A few of weeks ago I attended a colloquium by Prof Brian Schmidt (Australian National University) here at the University of Heidelberg. Schmidt worked on one of the two major supernova type 1a projects in the 1990s that led to the finding that the Universe is accelerating, propelled by the mysterious driving force we now call Dark Energy. For this work he and fellow supernova hunters Adam Riess and Saul Perlmutter received the 2011 Nobel Prize for Physics. Nobel Prize winners always attract a good audience, and as the talk was advertised to the physics and astronomy departments, as well as the various research institutes around Heidelberg, the lecture hall was packed to the rafters.
It was a great talk with an excellent introduction to cosmology and dark energy for the non-cosmologists in the room. Then came the history of the supernova 1a research that led up to their now famous but unexpected discovery. It has all the ingredients for an entertaining and inspirational story: good guys and bad guys, competition at the telescopes, colourful characters, a bit of suspense, and a rather happy ending in Stockholm.
It reminded me of hearing for the first time about the life and work of some of the great scientists of the past – Newton, Galileo, Herschel, Hubble, Einstein, Bohr, Schrödinger… The science was cool, but it was the stories of personalities, rivalries, friendships, collaborations and conferences that got me hooked.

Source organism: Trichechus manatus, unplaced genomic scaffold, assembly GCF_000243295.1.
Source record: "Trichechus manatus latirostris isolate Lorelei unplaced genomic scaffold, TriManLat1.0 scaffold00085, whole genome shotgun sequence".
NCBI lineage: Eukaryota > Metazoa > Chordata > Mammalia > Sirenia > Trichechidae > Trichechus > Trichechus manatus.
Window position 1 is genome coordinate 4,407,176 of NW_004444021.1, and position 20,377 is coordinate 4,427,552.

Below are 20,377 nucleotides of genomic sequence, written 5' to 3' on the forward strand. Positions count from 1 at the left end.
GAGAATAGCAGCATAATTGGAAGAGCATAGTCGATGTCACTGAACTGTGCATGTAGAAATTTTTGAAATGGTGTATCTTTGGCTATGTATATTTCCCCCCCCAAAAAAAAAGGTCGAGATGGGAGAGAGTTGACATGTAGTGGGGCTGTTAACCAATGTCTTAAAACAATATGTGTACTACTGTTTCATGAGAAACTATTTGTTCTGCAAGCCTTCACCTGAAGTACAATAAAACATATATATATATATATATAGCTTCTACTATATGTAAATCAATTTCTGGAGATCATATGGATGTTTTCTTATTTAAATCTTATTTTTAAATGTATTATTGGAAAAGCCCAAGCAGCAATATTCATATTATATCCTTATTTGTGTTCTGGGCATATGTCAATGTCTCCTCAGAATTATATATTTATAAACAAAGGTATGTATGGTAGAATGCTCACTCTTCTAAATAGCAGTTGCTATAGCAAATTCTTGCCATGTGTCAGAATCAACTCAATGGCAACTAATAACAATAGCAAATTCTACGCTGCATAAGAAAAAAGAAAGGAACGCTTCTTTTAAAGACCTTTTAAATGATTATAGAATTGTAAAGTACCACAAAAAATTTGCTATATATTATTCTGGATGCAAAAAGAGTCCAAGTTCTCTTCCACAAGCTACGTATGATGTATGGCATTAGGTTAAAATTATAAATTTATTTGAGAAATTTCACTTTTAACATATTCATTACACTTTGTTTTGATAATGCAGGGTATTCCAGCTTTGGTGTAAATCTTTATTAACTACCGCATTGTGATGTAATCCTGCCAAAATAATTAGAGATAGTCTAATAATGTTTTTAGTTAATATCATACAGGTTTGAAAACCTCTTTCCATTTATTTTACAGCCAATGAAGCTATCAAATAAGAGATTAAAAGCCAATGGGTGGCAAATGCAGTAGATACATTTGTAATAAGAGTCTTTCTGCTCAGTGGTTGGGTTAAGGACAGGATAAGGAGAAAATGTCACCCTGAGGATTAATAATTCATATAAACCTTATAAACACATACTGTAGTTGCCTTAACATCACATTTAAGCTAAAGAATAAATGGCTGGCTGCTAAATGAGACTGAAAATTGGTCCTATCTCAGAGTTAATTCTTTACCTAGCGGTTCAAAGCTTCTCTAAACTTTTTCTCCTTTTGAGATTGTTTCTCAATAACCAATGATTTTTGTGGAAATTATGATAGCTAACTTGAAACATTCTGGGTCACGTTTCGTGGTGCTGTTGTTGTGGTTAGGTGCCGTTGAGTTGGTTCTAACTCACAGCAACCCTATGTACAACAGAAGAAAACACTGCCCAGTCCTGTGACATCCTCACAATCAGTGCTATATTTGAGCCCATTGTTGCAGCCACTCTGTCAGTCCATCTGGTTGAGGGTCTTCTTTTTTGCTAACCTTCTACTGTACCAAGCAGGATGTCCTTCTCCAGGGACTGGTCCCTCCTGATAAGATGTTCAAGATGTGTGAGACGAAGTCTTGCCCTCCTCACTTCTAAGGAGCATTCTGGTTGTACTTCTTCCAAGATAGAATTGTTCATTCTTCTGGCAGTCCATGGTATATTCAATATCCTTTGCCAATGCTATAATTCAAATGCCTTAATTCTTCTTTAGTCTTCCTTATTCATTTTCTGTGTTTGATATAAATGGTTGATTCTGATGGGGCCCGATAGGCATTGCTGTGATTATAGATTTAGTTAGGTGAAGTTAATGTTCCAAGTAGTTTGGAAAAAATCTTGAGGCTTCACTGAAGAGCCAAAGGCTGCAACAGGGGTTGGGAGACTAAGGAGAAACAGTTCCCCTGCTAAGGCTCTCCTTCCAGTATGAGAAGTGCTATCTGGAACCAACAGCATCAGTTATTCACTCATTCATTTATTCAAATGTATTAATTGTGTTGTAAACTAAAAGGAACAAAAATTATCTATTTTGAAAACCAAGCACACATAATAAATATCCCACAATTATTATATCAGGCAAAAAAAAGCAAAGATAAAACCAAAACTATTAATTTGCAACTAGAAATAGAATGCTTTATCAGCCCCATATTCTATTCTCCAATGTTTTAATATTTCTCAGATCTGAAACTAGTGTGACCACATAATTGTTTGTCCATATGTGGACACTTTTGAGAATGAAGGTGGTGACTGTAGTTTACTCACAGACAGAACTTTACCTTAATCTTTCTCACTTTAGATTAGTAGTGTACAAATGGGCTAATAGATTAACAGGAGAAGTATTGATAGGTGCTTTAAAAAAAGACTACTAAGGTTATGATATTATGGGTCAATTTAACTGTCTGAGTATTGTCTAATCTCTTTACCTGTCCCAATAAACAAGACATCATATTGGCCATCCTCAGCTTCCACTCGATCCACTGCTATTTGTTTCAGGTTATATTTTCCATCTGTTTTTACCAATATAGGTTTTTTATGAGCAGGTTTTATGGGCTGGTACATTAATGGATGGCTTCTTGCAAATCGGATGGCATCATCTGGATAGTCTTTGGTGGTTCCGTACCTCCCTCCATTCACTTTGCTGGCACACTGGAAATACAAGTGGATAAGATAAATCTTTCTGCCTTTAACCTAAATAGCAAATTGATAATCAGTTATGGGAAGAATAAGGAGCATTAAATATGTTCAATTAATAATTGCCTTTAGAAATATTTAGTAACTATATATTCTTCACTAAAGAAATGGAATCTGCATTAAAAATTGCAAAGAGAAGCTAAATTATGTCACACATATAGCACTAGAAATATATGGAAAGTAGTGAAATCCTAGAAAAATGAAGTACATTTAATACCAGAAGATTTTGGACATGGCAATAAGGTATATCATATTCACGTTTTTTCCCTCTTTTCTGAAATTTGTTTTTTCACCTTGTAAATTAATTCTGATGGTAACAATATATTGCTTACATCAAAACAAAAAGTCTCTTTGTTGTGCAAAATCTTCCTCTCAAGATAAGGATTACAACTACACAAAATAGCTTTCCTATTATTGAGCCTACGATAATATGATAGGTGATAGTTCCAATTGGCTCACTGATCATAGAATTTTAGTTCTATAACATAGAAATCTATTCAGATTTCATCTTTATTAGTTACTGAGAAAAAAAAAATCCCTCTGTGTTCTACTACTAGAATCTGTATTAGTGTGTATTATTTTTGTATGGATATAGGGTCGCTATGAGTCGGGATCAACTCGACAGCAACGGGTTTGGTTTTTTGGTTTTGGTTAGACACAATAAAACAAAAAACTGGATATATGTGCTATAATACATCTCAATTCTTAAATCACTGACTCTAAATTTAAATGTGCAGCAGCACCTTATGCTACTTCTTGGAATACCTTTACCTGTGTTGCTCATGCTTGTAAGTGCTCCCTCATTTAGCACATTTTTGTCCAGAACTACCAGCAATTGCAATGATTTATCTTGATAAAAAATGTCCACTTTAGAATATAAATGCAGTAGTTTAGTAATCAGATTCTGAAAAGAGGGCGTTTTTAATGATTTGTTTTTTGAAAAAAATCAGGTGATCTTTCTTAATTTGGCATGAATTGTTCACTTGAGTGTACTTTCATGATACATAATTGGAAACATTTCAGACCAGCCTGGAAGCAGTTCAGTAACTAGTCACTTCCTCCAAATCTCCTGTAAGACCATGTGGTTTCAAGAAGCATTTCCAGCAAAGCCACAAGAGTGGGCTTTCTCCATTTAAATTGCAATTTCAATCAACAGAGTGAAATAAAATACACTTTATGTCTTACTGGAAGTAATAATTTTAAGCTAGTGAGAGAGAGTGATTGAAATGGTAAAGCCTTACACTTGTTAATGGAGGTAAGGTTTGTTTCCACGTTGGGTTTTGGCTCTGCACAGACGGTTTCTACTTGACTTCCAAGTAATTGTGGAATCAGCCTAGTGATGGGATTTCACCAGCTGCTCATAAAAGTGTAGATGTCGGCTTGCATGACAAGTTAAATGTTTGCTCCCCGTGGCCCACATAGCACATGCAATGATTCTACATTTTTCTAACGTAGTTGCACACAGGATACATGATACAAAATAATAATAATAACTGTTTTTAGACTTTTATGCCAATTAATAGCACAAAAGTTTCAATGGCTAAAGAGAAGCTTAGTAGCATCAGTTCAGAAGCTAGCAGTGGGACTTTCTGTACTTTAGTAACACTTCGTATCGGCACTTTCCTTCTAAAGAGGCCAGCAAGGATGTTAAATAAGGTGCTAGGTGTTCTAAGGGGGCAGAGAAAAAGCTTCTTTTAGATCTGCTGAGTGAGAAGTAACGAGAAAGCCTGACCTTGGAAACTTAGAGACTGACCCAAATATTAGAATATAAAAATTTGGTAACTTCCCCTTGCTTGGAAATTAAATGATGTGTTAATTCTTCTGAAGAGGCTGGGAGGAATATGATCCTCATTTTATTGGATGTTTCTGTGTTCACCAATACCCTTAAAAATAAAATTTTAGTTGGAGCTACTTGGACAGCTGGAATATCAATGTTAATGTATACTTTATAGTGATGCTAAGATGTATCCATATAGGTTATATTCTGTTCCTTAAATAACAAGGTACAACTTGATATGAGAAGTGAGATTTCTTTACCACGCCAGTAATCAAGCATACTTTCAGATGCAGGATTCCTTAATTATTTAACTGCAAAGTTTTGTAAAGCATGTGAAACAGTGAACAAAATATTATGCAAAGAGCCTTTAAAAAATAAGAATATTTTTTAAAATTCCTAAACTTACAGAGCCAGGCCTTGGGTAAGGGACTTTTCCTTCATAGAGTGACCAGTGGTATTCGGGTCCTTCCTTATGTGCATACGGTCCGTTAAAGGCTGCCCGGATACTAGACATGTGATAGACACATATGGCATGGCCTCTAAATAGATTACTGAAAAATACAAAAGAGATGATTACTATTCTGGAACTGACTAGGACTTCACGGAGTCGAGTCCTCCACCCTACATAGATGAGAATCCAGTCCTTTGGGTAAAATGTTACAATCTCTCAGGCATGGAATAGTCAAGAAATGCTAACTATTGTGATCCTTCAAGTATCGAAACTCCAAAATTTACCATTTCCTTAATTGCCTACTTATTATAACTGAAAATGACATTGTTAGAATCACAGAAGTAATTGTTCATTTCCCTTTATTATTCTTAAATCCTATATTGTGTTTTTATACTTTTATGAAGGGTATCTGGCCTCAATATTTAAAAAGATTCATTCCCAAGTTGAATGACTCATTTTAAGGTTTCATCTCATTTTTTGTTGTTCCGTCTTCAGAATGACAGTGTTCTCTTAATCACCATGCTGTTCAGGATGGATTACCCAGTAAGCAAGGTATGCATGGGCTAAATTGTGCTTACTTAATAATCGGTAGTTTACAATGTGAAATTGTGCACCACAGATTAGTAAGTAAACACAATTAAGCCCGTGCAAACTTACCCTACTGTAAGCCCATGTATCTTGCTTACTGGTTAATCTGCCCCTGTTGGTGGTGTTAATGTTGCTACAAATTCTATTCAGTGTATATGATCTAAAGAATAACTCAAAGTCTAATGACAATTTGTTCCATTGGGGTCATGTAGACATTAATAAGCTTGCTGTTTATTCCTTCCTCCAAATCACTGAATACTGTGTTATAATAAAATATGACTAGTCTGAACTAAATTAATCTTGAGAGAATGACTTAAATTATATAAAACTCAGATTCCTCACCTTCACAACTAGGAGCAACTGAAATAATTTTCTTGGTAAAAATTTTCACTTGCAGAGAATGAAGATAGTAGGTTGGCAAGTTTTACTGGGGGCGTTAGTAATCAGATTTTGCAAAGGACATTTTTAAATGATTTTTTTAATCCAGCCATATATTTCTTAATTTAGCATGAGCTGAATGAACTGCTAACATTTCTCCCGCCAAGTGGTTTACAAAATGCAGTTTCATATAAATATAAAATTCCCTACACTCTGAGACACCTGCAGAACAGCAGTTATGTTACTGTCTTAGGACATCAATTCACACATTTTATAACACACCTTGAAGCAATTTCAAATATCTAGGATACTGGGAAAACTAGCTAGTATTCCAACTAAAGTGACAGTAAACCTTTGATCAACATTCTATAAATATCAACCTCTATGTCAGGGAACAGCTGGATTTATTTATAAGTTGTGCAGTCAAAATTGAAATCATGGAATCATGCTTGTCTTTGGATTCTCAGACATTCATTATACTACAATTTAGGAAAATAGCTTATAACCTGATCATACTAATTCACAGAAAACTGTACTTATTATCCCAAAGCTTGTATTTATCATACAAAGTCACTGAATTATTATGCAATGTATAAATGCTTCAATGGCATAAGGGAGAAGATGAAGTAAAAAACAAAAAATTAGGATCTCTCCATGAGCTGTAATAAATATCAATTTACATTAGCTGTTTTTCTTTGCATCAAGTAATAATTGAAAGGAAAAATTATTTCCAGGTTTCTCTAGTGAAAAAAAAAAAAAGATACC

And Schmidt’s talk got me thinking: in 20 years’ time, what do I want my story to be? That may sound like I’m having a existential moment, but the further I go in my career the more I realise that creating a narrative to your work is incredibly important in science. Often research feels like chipping away at a dozen little problems – a dataset here, a prototype there – that may or may not be related to the same questions.
To get the big jobs and the funding you have to be able to tie all those avenues together into a coherent plot, with yourself as the inevitable protagonist who saves the world, circa 2025. That takes intelligence and hard work, but also imagination and a bit of ego.
Perhaps the hardest thing about it is that your story is not just your own. As with everything in life, you don’t have perfect control. Funding climates change, people move, projects fail…. And who knows, maybe you’ll end up with a life outside of the office too one day? Even the perfect 10-year plan needs a rewrite every few years. So: intelligence, hard work, imagination, ego, lots of rewrites – and perhaps a live-in housekeeper. Easy right?